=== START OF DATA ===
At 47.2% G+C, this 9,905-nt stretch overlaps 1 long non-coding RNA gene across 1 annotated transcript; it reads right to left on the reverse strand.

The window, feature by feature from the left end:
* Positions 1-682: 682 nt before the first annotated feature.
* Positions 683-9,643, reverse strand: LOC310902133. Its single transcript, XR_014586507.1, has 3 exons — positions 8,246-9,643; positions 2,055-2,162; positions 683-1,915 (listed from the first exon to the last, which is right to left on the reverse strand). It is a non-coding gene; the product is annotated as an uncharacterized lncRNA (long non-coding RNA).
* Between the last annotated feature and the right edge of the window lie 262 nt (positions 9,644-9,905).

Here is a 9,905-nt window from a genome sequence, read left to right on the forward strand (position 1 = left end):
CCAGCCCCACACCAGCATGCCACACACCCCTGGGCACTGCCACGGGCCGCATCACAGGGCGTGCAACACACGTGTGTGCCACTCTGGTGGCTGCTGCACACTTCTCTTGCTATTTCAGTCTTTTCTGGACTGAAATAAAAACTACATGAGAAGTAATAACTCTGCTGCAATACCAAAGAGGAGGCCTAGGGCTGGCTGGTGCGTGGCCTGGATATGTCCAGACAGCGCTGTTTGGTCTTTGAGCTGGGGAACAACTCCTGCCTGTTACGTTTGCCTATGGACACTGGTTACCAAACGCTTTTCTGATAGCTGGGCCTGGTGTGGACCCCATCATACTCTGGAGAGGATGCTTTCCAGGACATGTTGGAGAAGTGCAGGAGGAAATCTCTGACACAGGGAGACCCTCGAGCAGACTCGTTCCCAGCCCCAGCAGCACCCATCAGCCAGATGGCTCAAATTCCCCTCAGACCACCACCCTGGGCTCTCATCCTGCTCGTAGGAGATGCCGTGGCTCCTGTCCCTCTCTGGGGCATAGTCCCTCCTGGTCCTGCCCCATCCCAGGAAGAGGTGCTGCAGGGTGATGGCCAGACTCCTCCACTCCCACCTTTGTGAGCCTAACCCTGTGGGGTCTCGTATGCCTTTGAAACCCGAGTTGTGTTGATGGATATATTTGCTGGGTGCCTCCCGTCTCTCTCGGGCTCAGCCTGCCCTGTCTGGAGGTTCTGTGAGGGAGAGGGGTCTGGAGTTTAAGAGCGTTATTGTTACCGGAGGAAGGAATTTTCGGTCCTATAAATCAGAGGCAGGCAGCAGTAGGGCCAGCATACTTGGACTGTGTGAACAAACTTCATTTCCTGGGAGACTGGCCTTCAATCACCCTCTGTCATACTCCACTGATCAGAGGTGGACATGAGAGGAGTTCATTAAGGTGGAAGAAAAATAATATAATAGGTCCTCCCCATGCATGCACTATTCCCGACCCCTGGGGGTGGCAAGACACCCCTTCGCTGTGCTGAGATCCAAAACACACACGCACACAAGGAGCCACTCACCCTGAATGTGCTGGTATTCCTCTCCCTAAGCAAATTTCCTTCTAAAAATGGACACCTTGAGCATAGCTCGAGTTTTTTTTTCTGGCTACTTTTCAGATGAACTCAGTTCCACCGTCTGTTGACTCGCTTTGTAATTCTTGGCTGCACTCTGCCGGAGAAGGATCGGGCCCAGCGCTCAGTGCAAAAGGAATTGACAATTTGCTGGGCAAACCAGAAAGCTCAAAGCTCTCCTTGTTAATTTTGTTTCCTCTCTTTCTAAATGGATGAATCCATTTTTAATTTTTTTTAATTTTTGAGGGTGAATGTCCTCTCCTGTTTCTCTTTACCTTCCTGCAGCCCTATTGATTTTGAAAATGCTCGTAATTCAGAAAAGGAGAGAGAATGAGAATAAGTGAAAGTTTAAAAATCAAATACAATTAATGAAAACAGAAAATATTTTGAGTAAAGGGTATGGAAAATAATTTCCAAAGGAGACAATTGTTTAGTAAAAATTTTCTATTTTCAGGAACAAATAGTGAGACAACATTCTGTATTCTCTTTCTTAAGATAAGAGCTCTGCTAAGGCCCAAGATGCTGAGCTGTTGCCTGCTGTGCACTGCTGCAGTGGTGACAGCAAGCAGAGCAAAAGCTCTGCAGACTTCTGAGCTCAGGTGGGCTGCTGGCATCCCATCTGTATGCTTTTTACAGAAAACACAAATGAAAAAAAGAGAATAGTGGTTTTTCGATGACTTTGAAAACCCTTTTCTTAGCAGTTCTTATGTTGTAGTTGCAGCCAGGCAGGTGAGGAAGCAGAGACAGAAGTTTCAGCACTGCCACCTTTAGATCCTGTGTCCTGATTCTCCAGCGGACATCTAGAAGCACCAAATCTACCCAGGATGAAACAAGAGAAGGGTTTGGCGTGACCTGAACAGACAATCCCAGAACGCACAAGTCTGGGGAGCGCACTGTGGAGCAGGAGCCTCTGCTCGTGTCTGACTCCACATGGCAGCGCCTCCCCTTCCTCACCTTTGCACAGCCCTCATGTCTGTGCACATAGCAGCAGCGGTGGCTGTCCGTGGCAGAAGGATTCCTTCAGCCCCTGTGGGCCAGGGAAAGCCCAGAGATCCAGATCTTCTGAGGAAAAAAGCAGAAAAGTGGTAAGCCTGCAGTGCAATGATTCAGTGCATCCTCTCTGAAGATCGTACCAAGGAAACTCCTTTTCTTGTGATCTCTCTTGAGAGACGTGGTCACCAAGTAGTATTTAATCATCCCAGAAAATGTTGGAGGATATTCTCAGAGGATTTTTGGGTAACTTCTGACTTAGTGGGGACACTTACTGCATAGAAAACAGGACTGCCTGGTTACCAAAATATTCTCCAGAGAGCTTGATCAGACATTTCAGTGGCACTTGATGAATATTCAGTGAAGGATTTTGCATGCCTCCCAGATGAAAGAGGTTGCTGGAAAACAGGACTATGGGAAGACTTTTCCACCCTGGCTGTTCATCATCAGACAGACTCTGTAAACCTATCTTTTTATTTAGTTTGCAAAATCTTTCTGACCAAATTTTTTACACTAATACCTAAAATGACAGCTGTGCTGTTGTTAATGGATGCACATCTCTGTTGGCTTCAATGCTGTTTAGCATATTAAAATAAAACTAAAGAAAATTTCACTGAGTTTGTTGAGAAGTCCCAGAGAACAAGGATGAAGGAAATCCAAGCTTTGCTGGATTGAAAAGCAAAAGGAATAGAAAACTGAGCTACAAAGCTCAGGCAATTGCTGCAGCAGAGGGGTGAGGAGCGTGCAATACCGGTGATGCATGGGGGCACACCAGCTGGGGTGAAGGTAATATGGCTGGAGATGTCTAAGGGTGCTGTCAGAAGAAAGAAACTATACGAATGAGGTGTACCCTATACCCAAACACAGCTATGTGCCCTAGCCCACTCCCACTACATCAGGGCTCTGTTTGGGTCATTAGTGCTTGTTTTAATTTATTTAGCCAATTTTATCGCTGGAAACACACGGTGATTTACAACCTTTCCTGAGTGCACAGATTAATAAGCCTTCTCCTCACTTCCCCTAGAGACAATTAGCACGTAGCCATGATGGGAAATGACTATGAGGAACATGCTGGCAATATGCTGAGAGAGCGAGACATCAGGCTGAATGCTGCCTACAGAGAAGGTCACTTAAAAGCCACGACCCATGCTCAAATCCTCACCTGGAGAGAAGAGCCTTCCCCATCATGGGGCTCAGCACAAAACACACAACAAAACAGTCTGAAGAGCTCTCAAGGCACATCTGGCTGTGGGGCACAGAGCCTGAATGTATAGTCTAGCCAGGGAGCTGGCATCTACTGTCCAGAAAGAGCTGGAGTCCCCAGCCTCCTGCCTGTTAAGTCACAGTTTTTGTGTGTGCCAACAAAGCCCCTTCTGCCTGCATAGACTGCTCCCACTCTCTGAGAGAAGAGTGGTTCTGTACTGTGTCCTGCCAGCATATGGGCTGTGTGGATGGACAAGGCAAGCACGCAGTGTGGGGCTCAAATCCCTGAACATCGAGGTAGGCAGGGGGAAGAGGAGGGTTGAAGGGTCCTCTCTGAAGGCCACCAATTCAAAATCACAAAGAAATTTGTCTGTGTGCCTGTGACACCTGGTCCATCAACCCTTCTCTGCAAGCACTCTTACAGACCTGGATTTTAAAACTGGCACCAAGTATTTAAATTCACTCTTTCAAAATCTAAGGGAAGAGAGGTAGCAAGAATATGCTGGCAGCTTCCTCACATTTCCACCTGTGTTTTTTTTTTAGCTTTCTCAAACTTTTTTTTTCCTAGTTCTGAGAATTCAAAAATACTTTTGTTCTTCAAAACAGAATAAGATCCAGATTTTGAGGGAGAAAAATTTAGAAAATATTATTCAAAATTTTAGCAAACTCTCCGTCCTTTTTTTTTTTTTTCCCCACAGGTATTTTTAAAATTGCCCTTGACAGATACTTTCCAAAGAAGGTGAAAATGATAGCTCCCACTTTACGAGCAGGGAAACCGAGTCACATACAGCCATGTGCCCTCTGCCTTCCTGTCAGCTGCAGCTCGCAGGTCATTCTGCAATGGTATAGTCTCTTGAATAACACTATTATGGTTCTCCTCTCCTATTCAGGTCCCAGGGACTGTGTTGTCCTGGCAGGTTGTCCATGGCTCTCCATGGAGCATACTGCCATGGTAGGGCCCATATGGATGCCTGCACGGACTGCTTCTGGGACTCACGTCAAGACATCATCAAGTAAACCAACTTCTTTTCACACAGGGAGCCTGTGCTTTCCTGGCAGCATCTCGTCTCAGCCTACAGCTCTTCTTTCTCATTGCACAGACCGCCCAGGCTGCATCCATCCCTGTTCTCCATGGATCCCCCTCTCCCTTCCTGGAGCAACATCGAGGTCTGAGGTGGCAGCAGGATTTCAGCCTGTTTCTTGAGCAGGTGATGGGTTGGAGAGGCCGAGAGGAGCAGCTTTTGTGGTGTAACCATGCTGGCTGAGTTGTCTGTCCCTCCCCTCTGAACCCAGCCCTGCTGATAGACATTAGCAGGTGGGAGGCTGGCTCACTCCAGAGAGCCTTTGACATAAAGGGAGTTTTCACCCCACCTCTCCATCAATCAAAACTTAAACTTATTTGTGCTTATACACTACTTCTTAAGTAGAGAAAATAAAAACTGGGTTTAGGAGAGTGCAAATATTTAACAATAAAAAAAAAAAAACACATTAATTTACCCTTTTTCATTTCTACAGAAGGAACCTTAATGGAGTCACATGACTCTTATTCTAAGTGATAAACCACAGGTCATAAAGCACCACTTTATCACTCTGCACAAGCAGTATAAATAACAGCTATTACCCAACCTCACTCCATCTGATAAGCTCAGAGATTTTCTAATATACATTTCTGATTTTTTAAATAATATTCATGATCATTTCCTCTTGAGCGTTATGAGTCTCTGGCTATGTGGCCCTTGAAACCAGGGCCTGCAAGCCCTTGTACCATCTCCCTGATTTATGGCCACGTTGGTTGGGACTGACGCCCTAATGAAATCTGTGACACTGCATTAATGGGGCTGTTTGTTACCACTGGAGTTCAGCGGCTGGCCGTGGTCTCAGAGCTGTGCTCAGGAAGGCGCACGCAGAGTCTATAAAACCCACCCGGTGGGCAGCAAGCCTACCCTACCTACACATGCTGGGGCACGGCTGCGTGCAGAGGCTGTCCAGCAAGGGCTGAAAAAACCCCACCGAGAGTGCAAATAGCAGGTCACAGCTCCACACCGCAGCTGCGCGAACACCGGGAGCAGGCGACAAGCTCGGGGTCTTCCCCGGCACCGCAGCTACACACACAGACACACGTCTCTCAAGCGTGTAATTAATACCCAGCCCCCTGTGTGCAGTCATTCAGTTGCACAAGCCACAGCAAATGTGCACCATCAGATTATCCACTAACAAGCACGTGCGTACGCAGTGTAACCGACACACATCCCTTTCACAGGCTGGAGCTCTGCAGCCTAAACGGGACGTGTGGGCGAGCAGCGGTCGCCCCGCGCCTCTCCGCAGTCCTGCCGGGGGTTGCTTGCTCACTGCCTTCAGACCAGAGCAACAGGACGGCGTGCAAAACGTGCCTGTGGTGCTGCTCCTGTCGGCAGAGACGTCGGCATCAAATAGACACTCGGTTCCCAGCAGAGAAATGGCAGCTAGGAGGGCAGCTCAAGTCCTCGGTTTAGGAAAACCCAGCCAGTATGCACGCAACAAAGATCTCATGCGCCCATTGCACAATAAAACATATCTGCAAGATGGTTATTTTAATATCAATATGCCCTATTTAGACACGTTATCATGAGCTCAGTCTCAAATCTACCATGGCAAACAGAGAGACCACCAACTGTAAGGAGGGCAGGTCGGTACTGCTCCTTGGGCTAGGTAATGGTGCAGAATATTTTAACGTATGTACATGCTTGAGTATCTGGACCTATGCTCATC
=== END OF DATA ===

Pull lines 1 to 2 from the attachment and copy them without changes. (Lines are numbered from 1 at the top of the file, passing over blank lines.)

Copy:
At 47.2% G+C, this 9,905-nt stretch overlaps 1 long non-coding RNA gene across 1 annotated transcript; it reads right to left on the reverse strand.

The window, feature by feature from the left end: